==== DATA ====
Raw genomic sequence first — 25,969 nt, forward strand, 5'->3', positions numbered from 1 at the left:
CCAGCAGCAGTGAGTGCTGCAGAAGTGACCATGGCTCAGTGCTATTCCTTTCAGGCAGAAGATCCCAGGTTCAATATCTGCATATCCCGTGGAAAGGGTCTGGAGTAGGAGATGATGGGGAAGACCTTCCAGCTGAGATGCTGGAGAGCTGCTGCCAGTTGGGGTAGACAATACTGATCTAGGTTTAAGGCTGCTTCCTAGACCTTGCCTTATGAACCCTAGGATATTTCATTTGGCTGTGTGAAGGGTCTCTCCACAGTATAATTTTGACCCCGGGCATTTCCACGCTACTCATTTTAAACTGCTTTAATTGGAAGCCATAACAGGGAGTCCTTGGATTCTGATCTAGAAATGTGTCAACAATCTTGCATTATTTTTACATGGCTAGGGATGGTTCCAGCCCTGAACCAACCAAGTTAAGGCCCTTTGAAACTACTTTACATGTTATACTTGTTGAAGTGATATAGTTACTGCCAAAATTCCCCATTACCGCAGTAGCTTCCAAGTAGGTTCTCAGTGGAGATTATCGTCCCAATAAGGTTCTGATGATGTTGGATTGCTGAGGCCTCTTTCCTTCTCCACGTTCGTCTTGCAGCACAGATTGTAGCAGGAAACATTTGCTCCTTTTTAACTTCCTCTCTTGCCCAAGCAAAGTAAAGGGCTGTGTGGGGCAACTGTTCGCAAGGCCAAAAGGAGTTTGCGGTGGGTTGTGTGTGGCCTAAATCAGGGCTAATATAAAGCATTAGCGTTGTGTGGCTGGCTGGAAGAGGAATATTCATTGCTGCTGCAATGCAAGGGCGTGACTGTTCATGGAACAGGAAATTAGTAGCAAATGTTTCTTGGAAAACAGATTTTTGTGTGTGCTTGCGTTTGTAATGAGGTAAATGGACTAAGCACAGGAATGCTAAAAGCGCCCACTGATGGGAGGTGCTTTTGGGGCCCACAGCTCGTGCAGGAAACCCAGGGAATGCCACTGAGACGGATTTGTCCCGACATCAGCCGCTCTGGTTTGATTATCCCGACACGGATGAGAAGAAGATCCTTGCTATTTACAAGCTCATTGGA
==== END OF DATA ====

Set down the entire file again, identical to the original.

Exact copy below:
Raw genomic sequence first — 25,969 nt, forward strand, 5'->3', positions numbered from 1 at the left:
CCAGCAGCAGTGAGTGCTGCAGAAGTGACCATGGCTCAGTGCTATTCCTTTCAGGCAGAAGATCCCAGGTTCAATATCTGCATATCCCGTGGAAAGGGTCTGGAGTAGGAGATGATGGGGAAGACCTTCCAGCTGAGATGCTGGAGAGCTGCTGCCAGTTGGGGTAGACAATACTGATCTAGGTTTAAGGCTGCTTCCTAGACCTTGCCTTATGAACCCTAGGATATTTCATTTGGCTGTGTGAAGGGTCTCTCCACAGTATAATTTTGACCCCGGGCATTTCCACGCTACTCATTTTAAACTGCTTTAATTGGAAGCCATAACAGGGAGTCCTTGGATTCTGATCTAGAAATGTGTCAACAATCTTGCATTATTTTTACATGGCTAGGGATGGTTCCAGCCCTGAACCAACCAAGTTAAGGCCCTTTGAAACTACTTTACATGTTATACTTGTTGAAGTGATATAGTTACTGCCAAAATTCCCCATTACCGCAGTAGCTTCCAAGTAGGTTCTCAGTGGAGATTATCGTCCCAATAAGGTTCTGATGATGTTGGATTGCTGAGGCCTCTTTCCTTCTCCACGTTCGTCTTGCAGCACAGATTGTAGCAGGAAACATTTGCTCCTTTTTAACTTCCTCTCTTGCCCAAGCAAAGTAAAGGGCTGTGTGGGGCAACTGTTCGCAAGGCCAAAAGGAGTTTGCGGTGGGTTGTGTGTGGCCTAAATCAGGGCTAATATAAAGCATTAGCGTTGTGTGGCTGGCTGGAAGAGGAATATTCATTGCTGCTGCAATGCAAGGGCGTGACTGTTCATGGAACAGGAAATTAGTAGCAAATGTTTCTTGGAAAACAGATTTTTGTGTGTGCTTGCGTTTGTAATGAGGTAAATGGACTAAGCACAGGAATGCTAAAAGCGCCCACTGATGGGAGGTGCTTTTGGGGCCCACAGCTCGTGCAGGAAACCCAGGGAATGCCACTGAGACGGATTTGTCCCGACATCAGCCGCTCTGGTTTGATTATCCCGACACGGATGAGAAGAAGATCCTTGCTATTTACAAGCTCATTGGA